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Inappropriate behaviour and harassment in the workplace

​Sexual harassment in the workplace is becoming an increasingly concerning issue. We look at prevention and how to navigate formal complaints.

Sabina Mirza Practice Management Consultant

Claims of sexual harassment can do serious damage to individuals and practices. CIPD research in 2020 found the #MeToo movement has had a “positive change in employees’ confidence about tackling sexual harassment: a third (33%) feel more confident to challenge it and almost the same proportion (29%) feel more confident to raise a complaint about it”. Worryingly, it also found “almost a quarter (24%) of employees think that challenging issues like bullying and harassment are swept under the carpet in their organisation”.

What is sexual harassment

Anyone can be a victim of sexual harassment. All staff have the right to be treated with dignity and respect in the workplace and are protected by the Equality Act 2010 against sexual harassment at work. This covers all members of the dental team, including self-employed contractors and job applicants. We strongly advise you contact your indemnity team at the earliest opportunity to discuss potential issues, as there may be implications with the GDC.

Sexual harassment is defined as unwanted behaviour of a sexual nature that violates someone's dignity, even if unintentional. This includes creating an intimidating, hostile, degrading, humiliating or offensive environment. It can be a one-off incident or an ongoing pattern of behaviour including time spent in work or socialising outside of work with colleagues.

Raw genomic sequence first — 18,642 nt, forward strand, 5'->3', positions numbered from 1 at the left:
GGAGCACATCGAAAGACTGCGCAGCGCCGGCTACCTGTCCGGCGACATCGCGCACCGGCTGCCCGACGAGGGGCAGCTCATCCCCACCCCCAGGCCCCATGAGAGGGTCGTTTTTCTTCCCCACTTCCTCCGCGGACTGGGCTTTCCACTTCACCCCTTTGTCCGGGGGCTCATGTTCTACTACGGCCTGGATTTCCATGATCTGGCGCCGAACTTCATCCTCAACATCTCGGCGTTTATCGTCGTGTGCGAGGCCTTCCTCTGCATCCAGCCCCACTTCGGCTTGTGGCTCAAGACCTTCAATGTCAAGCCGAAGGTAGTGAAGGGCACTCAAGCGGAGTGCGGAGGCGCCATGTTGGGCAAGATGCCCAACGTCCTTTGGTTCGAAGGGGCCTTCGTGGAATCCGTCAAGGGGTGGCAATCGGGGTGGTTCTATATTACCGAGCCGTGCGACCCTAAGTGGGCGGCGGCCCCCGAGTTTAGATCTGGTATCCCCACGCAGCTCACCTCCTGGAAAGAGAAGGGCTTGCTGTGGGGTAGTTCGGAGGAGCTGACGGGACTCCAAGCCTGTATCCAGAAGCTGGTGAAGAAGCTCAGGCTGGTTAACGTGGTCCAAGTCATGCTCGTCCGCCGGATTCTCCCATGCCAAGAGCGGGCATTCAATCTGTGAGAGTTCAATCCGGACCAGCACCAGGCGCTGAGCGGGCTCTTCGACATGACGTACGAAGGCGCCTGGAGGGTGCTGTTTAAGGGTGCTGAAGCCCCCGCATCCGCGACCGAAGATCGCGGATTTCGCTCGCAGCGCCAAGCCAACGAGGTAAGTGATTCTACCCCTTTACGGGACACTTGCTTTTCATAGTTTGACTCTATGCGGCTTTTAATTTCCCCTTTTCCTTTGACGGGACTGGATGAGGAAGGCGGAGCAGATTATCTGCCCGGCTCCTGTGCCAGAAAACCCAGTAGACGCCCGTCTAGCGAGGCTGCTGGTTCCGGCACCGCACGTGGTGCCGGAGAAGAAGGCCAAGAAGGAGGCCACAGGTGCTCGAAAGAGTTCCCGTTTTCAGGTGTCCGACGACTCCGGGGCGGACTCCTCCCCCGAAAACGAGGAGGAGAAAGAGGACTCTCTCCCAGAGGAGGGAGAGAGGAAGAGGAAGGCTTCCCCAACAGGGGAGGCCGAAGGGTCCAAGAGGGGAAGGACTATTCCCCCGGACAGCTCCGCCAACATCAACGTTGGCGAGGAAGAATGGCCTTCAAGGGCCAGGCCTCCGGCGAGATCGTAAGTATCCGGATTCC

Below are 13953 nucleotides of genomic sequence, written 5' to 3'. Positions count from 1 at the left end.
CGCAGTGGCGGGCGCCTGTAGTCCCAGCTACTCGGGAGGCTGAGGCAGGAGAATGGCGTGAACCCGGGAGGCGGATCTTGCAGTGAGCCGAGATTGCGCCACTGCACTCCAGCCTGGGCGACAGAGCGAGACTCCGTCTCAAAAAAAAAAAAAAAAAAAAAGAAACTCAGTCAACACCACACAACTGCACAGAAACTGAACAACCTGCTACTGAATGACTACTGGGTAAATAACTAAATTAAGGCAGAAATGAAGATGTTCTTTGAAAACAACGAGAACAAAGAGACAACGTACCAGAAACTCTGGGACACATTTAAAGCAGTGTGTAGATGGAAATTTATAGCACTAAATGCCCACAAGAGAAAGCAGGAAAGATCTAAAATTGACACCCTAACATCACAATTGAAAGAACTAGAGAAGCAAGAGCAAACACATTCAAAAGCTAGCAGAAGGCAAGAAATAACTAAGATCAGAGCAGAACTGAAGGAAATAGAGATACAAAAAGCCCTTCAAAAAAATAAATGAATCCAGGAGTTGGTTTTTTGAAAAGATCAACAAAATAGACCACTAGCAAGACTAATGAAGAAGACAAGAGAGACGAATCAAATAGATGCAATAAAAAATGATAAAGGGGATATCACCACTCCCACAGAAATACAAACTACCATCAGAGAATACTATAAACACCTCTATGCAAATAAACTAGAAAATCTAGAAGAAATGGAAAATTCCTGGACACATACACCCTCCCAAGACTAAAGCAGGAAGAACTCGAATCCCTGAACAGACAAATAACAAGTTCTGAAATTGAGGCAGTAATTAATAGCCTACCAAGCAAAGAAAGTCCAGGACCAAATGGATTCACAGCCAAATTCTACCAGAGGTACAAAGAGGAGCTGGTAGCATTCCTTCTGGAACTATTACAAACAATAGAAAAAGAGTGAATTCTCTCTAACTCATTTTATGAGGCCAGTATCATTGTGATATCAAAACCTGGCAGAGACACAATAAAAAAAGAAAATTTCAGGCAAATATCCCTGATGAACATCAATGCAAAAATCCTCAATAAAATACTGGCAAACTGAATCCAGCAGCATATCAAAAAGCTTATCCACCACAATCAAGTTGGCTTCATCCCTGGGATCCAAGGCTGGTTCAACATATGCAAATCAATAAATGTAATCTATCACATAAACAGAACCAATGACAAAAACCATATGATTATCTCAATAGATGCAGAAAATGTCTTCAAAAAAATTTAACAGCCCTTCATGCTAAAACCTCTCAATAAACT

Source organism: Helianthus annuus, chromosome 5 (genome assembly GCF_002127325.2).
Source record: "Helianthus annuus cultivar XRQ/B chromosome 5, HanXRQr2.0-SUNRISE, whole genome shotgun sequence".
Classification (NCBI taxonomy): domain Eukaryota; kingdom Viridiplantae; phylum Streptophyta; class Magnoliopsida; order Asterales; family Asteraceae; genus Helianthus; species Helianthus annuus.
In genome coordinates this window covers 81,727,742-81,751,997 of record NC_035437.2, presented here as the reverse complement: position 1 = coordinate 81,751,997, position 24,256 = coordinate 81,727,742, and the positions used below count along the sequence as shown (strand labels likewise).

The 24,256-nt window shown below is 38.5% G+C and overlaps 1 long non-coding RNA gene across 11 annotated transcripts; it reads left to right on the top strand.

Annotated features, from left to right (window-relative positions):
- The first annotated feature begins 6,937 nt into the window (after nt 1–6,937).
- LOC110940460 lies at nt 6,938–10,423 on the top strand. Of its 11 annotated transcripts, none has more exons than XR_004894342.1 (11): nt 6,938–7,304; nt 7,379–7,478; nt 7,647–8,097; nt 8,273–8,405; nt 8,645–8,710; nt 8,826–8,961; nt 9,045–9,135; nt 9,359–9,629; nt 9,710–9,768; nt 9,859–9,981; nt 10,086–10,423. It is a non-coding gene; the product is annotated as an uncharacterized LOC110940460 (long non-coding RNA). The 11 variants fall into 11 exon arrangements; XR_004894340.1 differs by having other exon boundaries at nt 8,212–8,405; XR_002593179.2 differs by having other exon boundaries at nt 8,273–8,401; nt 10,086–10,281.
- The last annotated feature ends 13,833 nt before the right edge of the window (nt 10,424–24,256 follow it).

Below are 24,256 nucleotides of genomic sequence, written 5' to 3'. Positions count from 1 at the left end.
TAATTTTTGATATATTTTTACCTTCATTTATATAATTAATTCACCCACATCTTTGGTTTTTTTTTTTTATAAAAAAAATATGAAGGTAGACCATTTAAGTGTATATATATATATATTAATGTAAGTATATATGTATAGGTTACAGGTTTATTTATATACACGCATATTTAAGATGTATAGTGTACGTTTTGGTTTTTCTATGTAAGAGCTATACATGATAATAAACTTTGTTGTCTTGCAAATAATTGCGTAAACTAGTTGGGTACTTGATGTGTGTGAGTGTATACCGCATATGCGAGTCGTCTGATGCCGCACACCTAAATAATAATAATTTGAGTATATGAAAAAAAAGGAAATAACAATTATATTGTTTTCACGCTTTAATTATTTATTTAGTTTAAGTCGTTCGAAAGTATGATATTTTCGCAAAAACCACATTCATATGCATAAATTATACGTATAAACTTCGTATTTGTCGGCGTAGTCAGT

All allegations must be taken seriously. Practice owners have a duty of care to reasonably protect employees including third-party harassment experienced by self-employed dentists or patients. Failure to meet this duty can lead to a serious employment contract breach, a claim of sexual harassment and constructive dismissal. By not taking action to protect staff, you remain vicariously liable, which has wider impacts on the complainant and can lead to poor performance, absence and even resignation.

Dealing with complaints

Dealing with allegations of sexual harassment can be complex. We can advise you on employment law implications based on the facts of the case and guide you through the process on a step-by-step basis.

Throughout the process, consider offering counselling for the effected employee. This can play a vital role by providing a confidential, yet informal, way to discuss the situation. Professional counselling services should be available in your area, through the employee’s GP or from the NHS Occupational Health Team.

Practice Owners should prevent sexual harassment and treat any allegations seriously, fairly and sensitively. Some complaints can be dealt with on an informal basis where the alleged perpetrator is notified that the behaviour is unacceptable, however, staff members should not be asked to take the informal approach. Staff should be made aware of the Practice Grievance Policy, to decide whether to pursue a formal complaint.

Formal grievances

Employees may wish to place a formal complaint if the perpetrator’s behaviour persists, or the allegations are deemed serious enough to warrant a formal process to be instigated. In this case, the Practice Grievance Policy should be followed. All parties must be provided with a copy, so the complainant is clear on the procedure. The grievance investigation will consider whether the Practice Bullying and Harassment Policy has been breached. Additionally dental professionals must adhere to the General Dental Council (GDC) code of conduct.